Low molecular weight ester prepolymer can be prepared by other ester interchange procedures. A long chain glycol can be reacted with a high or low molecular weight short chain ester homopolymer or copolymer in the presence of ester interchange catalyst until a random ester prepolymer is produced by the interchange reaction. Short chain ester homopolymer or copolymer can be prepared by ester interchange from either dimethyl esters and low molecular weight diols, as above, or from free acids with diol acetates. Short chain ester copolymer can be prepared by direct esterification of appropriate acids, anhydrides, or acid chlorides with diols or, alternatively, by reaction of the acids with cyclic ethers or carbonates. Ester prepolymer can also be prepared by using a long chain glycol in place of a diol or using a mixture of reactants.
Molecular weight of the ester prepolymer is increased by removing excess short chain diol by distilling it from the prepolymer. This operation is frequently referred to as "polycondensation". Additional ester interchange occurs during the distillation to increase the molecular weight and to further randomize the arrangements of the copolyestherester units. The distillation conditions typically are less than 1 mm. Hg, at 220°-280°C. Antioxidants, such as sym-di-beta-naphthyl-p-phenylene-diamine and 1,3,5-trimethyl-2,4,6-tris(3,5-ditertiary-butyl-4hydroxybenzyl)-benzene can be added to reduce degradation.
To increase the rate of ester interchange catalysts can be employed for the prepolymer and polycondensation steps. Any one of a wide variety of well known catalysts can be used, but organic titanates, such as tetrabutyl titanate either alone or combined with magnesium or zinc acetates, are preferred. Complex titanates derived from alkali or alkaline earth metal alkoxides and titanate esters are very effective. Inorganic titanates (such as lanthanum titanate), calcium acetate/antimony trioxide mixtures, and lithium and magnesium alkoxides are other catalysts which can be used.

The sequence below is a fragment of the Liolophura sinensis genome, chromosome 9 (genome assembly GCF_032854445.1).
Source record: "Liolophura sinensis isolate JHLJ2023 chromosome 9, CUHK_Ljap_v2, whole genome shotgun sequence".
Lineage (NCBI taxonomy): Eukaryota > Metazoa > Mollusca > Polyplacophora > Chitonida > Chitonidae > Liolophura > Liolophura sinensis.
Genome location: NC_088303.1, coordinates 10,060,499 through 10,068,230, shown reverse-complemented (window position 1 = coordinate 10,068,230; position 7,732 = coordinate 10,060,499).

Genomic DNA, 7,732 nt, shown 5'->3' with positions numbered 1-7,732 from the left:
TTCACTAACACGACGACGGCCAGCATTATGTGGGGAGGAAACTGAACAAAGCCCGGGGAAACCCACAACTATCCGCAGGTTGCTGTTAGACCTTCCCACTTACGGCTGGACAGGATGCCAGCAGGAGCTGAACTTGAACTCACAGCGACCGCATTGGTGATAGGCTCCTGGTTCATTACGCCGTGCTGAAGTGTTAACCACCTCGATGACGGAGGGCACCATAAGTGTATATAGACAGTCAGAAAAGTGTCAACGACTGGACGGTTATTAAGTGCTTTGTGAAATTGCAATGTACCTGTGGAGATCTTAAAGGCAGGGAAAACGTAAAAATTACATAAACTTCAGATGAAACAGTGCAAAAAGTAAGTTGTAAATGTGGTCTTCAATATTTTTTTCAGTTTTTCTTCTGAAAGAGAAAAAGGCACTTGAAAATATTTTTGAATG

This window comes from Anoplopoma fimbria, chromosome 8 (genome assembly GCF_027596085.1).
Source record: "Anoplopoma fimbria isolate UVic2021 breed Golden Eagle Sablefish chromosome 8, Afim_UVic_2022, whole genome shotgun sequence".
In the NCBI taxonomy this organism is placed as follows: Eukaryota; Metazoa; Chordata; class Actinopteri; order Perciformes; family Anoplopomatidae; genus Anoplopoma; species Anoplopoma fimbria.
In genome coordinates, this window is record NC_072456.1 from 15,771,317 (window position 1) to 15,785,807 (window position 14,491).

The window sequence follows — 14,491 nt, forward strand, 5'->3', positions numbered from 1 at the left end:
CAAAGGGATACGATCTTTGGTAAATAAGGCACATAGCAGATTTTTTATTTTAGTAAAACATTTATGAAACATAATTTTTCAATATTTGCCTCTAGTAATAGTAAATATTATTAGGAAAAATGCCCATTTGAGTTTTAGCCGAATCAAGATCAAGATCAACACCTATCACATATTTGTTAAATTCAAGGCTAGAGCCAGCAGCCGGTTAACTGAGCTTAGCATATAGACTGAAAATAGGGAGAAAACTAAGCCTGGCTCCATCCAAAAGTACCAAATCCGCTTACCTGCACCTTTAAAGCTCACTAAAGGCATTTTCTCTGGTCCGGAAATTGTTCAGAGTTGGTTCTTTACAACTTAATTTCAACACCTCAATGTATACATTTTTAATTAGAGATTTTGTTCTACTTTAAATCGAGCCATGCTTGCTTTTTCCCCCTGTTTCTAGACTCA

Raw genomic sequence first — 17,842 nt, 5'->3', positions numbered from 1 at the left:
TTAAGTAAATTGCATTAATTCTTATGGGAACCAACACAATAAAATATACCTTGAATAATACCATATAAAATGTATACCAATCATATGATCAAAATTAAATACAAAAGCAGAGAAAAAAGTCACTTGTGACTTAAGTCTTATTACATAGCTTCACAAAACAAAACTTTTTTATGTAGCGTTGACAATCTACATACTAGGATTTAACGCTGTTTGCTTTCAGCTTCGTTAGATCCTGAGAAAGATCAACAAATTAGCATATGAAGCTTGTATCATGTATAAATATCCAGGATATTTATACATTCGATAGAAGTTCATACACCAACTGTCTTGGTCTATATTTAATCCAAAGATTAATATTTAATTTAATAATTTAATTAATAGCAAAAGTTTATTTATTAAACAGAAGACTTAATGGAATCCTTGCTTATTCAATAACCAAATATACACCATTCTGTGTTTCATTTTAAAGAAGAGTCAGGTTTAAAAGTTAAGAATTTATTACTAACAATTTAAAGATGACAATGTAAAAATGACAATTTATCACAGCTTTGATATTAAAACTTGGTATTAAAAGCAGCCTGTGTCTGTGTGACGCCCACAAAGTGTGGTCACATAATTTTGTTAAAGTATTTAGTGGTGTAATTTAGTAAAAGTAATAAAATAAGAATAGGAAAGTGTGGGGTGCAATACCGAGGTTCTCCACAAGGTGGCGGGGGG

Ester interchange polymerizations are generally run in a melt without added solvent, but inert solvent can be used to facilitate removal of volatile components from the mass at low temperatures. Both batch and continuous methods can be used for any stage of copolyetherester polymer preparation. Polycondensation of prepolymer can also be accomplished in the solid phase by heating finely divided solid prepolymer in a vacuum or in a stream of inert gas to remove liberated low molecular weight diol.